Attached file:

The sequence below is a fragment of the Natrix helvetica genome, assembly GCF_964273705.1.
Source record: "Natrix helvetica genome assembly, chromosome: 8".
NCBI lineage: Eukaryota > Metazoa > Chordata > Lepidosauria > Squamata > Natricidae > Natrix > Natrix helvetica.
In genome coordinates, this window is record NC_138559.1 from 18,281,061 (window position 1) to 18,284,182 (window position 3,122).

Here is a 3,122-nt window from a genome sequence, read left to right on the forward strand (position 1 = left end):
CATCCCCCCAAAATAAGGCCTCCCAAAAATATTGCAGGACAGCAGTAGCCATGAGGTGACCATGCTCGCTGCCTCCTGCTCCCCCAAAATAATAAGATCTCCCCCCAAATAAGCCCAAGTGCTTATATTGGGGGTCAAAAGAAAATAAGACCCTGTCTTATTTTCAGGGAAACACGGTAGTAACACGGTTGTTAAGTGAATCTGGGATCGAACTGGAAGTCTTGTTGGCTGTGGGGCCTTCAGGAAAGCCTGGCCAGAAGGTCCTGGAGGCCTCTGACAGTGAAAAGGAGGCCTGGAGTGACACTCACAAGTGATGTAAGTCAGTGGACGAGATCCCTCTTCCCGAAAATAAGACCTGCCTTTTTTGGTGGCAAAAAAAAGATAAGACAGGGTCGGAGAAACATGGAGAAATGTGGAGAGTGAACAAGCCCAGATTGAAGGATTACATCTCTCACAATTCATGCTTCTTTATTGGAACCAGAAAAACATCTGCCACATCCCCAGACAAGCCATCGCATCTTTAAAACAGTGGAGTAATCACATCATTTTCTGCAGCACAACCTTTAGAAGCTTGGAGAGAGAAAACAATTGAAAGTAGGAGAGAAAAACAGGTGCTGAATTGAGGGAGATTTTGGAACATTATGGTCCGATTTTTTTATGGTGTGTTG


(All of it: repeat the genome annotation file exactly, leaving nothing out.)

The sequence below is a fragment of the Natrix helvetica genome, assembly GCF_964273705.1.
Source record: "Natrix helvetica genome assembly, chromosome: 8".
NCBI lineage: Eukaryota > Metazoa > Chordata > Lepidosauria > Squamata > Natricidae > Natrix > Natrix helvetica.
In genome coordinates, this window is record NC_138559.1 from 18,281,061 (window position 1) to 18,284,182 (window position 3,122).

Here is a 3,122-nt window from a genome sequence, read left to right on the forward strand (position 1 = left end):
CATCCCCCCAAAATAAGGCCTCCCAAAAATATTGCAGGACAGCAGTAGCCATGAGGTGACCATGCTCGCTGCCTCCTGCTCCCCCAAAATAATAAGATCTCCCCCCAAATAAGCCCAAGTGCTTATATTGGGGGTCAAAAGAAAATAAGACCCTGTCTTATTTTCAGGGAAACACGGTAGTAACACGGTTGTTAAGTGAATCTGGGATCGAACTGGAAGTCTTGTTGGCTGTGGGGCCTTCAGGAAAGCCTGGCCAGAAGGTCCTGGAGGCCTCTGACAGTGAAAAGGAGGCCTGGAGTGACACTCACAAGTGATGTAAGTCAGTGGACGAGATCCCTCTTCCCGAAAATAAGACCTGCCTTTTTTGGTGGCAAAAAAAAGATAAGACAGGGTCGGAGAAACATGGAGAAATGTGGAGAGTGAACAAGCCCAGATTGAAGGATTACATCTCTCACAATTCATGCTTCTTTATTGGAACCAGAAAAACATCTGCCACATCCCCAGACAAGCCATCGCATCTTTAAAACAGTGGAGTAATCACATCATTTTCTGCAGCACAACCTTTAGAAGCTTGGAGAGAGAAAACAATTGAAAGTAGGAGAGAAAAACAGGTGCTGAATTGAGGGAGATTTTGGAACATTATGGTCCGATTTTTTTATGGTGTGTTG